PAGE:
What is your Salary Expectation

A common question at a job interview or on a job application form is ‘What is your Salary expectation?’ But it’s a tricky one to answer.

It can be awkward, the majority of job seekers don’t want to discuss money. If you say a figure too high you may miss out on a job offer.  If it’s too low, you may miss out financially.

This is a question depending on how its answered could price you out of the job or get you an offer that is lowered. The salary you ask for today affects all future salary raises. Ask for too little and you could be shooting yourself in the foot or ask for too much and be shown the door. Just like many jobs have a salary range, you should never walk into any interview without your own salary expectations.

You want to aim high, but what if you put yourself out of salary range? On the other hand, if your target compensation is too low, you leave the employer room to go even lower and you could end up miserable.

As difficult as it may be to answer the question, it’s more difficult not to – especially on an electronic job application. Try and skip the question and you can’t move on to the next page, and the field only accepts a number. That is when the exact number is important.

If you are in an interview, you could try to skirt around the question with a broad answer, such as: “My salary expectations are in line with my experience and qualifications.” Or “If this is the right job for me, I am sure we can come to an agreement on salary.” But the recruiter or interviewer will likely be looking for a number, so come prepared with a target salary figure or at least a range in mind.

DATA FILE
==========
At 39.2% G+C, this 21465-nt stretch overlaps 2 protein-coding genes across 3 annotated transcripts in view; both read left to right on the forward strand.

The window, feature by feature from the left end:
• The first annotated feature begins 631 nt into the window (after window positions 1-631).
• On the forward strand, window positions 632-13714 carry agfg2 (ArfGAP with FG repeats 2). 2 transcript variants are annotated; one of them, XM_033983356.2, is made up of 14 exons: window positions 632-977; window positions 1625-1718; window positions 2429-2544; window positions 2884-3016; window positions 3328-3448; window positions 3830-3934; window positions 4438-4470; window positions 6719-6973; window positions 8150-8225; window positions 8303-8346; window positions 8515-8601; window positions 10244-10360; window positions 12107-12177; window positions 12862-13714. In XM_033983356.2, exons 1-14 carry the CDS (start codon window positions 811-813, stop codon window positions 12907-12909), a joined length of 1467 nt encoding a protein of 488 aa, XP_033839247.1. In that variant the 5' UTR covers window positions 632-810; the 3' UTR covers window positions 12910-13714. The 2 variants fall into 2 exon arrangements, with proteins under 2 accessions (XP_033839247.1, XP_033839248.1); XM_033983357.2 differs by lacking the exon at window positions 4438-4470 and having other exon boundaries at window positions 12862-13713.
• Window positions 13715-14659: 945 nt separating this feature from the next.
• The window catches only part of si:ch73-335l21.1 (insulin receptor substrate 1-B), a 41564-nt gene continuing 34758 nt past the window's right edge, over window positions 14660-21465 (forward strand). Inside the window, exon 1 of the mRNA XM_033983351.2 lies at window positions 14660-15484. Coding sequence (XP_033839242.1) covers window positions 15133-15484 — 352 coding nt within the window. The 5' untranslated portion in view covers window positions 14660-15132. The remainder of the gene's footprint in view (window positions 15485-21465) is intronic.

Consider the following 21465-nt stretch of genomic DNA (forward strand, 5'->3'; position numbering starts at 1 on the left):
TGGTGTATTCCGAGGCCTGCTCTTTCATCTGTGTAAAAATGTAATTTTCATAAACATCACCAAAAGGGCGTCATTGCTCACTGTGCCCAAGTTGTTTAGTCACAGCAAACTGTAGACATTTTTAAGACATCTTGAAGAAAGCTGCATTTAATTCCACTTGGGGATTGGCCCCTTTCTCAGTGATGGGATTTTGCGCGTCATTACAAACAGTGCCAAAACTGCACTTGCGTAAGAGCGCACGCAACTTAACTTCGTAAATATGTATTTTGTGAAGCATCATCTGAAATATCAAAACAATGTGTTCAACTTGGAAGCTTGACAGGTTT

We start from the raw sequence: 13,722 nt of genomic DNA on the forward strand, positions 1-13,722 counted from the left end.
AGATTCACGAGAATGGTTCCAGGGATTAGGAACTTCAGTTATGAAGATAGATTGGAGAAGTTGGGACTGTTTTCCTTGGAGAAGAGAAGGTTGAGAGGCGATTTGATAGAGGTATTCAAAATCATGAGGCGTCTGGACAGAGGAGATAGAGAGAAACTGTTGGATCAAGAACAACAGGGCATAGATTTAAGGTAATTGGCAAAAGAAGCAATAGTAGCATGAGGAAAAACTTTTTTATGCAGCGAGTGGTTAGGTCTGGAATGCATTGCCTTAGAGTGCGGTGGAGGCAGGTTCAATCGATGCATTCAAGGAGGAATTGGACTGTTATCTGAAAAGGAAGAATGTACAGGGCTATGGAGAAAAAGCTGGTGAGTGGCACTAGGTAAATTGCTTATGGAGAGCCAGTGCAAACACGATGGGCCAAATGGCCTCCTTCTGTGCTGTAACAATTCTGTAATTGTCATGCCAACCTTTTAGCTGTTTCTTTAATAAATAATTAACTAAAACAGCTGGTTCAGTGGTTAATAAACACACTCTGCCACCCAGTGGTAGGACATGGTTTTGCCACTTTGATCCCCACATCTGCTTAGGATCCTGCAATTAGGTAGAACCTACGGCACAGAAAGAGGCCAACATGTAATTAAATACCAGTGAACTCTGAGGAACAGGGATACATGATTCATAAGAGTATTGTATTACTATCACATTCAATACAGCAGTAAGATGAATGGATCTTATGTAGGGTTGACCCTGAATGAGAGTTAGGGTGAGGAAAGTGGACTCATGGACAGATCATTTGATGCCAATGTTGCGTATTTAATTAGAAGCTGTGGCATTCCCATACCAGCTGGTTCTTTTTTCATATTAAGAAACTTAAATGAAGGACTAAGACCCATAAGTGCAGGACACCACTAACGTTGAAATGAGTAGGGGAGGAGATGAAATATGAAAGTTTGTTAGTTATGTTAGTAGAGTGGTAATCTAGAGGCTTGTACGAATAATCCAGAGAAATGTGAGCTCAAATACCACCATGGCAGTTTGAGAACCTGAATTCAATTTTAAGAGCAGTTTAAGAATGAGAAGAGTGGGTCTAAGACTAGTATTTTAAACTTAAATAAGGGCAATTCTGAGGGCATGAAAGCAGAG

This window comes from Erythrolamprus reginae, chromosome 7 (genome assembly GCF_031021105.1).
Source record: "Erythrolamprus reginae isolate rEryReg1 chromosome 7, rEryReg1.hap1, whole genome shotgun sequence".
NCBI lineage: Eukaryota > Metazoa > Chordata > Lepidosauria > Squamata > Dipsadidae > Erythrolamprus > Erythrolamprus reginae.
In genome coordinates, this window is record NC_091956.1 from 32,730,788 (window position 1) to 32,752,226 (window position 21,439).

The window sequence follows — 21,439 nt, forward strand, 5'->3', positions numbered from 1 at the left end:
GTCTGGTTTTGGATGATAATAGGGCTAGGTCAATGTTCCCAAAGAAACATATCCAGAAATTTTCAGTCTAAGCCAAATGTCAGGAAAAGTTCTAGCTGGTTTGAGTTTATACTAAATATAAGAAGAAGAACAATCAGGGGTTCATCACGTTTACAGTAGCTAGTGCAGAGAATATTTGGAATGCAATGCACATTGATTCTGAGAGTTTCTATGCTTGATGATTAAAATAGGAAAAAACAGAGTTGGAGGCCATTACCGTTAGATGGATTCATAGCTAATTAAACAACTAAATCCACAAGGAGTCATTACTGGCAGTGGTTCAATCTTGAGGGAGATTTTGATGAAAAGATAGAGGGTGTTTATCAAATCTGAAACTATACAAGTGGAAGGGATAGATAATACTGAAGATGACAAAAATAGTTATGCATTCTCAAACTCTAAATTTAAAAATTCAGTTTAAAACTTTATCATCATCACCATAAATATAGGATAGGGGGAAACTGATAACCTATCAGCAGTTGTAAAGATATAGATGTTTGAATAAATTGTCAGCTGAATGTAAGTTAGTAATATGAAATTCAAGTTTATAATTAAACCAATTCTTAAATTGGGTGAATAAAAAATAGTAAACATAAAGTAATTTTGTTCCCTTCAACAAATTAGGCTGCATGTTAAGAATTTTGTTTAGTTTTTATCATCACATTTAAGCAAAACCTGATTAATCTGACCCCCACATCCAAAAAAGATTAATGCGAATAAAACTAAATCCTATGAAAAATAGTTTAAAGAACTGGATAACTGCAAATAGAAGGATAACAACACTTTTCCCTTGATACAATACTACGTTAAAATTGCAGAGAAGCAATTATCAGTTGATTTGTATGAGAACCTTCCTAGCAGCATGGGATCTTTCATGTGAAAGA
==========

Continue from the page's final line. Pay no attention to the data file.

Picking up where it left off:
Make sure you’re realistic and honest about your salary expectations. The best practice is to do some research to give you a rough figure. You can do this by looking at job vacancies for similar roles and see what their salary rate is. Another way is to check out some of the salary guides which you can find easily online.

Other points you may want to include could be your number of years’ experience, your qualifications or any qualities you have that gives you an edge over your competitors.

Just because you don’t want to appear greedy doesn’t mean you settle instead for whatever is offered. Think about your needs first- the cost of living. Will what they are offering cater for your specific need including living expenses or will it leave you wallowing in debt? Weigh your needs against the salary research you have done. If the numbers don’t add up, this could be a sign that the role is not for you.

Asking for your salary level is a fair question and a standard part of information gathering. Conversely, asking what the range is that’s being offered is also fair. This can be quite a good tactic, as it forces you interviewer to give a salary range which you can then negotiate to suit you.

At the end of the day it’s all about what you want and what you are comfortable with as a job seeker.


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